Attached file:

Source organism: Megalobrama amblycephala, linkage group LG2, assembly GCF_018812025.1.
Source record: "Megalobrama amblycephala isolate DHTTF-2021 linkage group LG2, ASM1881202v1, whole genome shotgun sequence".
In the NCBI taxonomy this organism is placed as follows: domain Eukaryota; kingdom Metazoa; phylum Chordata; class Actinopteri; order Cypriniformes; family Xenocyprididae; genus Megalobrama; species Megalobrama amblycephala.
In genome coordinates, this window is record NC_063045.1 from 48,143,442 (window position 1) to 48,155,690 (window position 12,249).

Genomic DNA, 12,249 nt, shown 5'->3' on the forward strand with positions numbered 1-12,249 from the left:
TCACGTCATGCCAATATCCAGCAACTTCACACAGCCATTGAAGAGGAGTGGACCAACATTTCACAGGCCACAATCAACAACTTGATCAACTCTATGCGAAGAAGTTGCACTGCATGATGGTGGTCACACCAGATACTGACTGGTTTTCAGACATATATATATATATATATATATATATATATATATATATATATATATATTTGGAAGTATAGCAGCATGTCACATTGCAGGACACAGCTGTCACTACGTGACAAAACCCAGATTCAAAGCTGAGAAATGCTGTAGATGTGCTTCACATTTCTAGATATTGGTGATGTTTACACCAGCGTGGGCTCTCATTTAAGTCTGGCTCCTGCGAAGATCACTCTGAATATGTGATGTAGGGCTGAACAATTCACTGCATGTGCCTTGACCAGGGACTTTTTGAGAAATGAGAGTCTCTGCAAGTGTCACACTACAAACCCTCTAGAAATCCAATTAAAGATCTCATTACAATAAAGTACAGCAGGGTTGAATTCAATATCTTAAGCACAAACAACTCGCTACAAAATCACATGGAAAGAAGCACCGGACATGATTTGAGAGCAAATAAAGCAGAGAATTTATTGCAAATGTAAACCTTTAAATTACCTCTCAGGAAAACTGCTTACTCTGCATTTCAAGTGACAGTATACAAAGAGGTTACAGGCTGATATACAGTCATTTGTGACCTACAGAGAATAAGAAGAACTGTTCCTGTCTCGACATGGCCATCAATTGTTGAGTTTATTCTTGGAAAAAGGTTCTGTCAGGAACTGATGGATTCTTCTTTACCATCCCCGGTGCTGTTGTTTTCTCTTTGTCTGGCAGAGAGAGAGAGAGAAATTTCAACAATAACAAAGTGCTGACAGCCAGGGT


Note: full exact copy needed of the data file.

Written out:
Source organism: Megalobrama amblycephala, linkage group LG2, assembly GCF_018812025.1.
Source record: "Megalobrama amblycephala isolate DHTTF-2021 linkage group LG2, ASM1881202v1, whole genome shotgun sequence".
In the NCBI taxonomy this organism is placed as follows: domain Eukaryota; kingdom Metazoa; phylum Chordata; class Actinopteri; order Cypriniformes; family Xenocyprididae; genus Megalobrama; species Megalobrama amblycephala.
In genome coordinates, this window is record NC_063045.1 from 48,143,442 (window position 1) to 48,155,690 (window position 12,249).

Genomic DNA, 12,249 nt, shown 5'->3' on the forward strand with positions numbered 1-12,249 from the left:
TCACGTCATGCCAATATCCAGCAACTTCACACAGCCATTGAAGAGGAGTGGACCAACATTTCACAGGCCACAATCAACAACTTGATCAACTCTATGCGAAGAAGTTGCACTGCATGATGGTGGTCACACCAGATACTGACTGGTTTTCAGACATATATATATATATATATATATATATATATATATATATATATATATATTTGGAAGTATAGCAGCATGTCACATTGCAGGACACAGCTGTCACTACGTGACAAAACCCAGATTCAAAGCTGAGAAATGCTGTAGATGTGCTTCACATTTCTAGATATTGGTGATGTTTACACCAGCGTGGGCTCTCATTTAAGTCTGGCTCCTGCGAAGATCACTCTGAATATGTGATGTAGGGCTGAACAATTCACTGCATGTGCCTTGACCAGGGACTTTTTGAGAAATGAGAGTCTCTGCAAGTGTCACACTACAAACCCTCTAGAAATCCAATTAAAGATCTCATTACAATAAAGTACAGCAGGGTTGAATTCAATATCTTAAGCACAAACAACTCGCTACAAAATCACATGGAAAGAAGCACCGGACATGATTTGAGAGCAAATAAAGCAGAGAATTTATTGCAAATGTAAACCTTTAAATTACCTCTCAGGAAAACTGCTTACTCTGCATTTCAAGTGACAGTATACAAAGAGGTTACAGGCTGATATACAGTCATTTGTGACCTACAGAGAATAAGAAGAACTGTTCCTGTCTCGACATGGCCATCAATTGTTGAGTTTATTCTTGGAAAAAGGTTCTGTCAGGAACTGATGGATTCTTCTTTACCATCCCCGGTGCTGTTGTTTTCTCTTTGTCTGGCAGAGAGAGAGAGAGAAATTTCAACAATAACAAAGTGCTGACAGCCAGGGT